Blackbird and Wolf (Magill's Literary Annual 2008)
First glancing at Blackbird and Wolf, Henri Cole’s first book after he received the prestigious Kingsley Tufts Poetry Award in 2004, a reader might be interested mainly in his formal structures and constraints. As in his previous collections, Cole demonstrates his affinity for the closed world of the fourteen-line poem. Of the thirty-eight poems in the collection, thirty-one are shapely, beautifully constructed unrhymed sonnetlike poems, and three are longer poems formed by joining together between two and six fourteen-line stanzas. The book, divided into three sections, has two sections made up of fourteen poems and a final section of ten poems, but a reader would quickly notice that this mathematical precision, this formal attention, is joined with an emotional, sensitive counterweight to the rigors of patterned numbers: These are poems that show the emotional response of a man to the world of love, loss, and the trap of reason.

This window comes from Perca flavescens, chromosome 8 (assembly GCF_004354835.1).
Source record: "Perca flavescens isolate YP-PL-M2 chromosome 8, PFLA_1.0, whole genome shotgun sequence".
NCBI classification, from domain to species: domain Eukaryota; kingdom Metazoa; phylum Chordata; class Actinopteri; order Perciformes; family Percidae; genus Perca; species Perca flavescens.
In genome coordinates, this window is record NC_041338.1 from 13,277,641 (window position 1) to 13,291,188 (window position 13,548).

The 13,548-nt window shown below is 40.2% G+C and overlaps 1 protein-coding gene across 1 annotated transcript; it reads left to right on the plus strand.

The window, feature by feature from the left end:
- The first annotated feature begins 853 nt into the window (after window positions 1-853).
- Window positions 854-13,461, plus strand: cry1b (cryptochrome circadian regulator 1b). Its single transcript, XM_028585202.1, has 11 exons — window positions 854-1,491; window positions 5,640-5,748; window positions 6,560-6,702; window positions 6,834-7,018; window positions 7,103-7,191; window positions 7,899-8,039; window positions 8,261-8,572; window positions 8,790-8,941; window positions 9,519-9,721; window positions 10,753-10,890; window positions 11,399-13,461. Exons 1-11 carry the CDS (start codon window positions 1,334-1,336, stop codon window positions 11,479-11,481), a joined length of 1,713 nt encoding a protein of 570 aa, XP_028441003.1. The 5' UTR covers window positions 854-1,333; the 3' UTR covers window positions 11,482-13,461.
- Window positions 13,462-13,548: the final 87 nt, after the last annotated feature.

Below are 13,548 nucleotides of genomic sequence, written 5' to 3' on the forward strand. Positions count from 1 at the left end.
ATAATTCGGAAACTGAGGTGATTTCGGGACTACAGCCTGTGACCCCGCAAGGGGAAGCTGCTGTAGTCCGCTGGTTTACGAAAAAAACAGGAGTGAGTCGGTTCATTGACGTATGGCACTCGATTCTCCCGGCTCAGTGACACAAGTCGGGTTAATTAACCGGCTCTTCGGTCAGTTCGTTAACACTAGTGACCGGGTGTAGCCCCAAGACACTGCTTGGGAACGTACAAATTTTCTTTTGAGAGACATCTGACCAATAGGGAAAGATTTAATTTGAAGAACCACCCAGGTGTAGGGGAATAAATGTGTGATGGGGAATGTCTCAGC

The book opens with fourteen poems that cover some familiar territory for readers aware of Cole’s earlier work: poems about his parents, about solitude, about love and its distances. The moment of birth begins the book, with a less-than-sentimental opening: “I came from a place with a hole in it,/ my body once its body, behind a beard of hair.” This moment of bonding between mother and son is given a typical twist by Cole: The link between mother and child allows for touching, for intimacy, but it is described...
(The entire section is 1651 words.)
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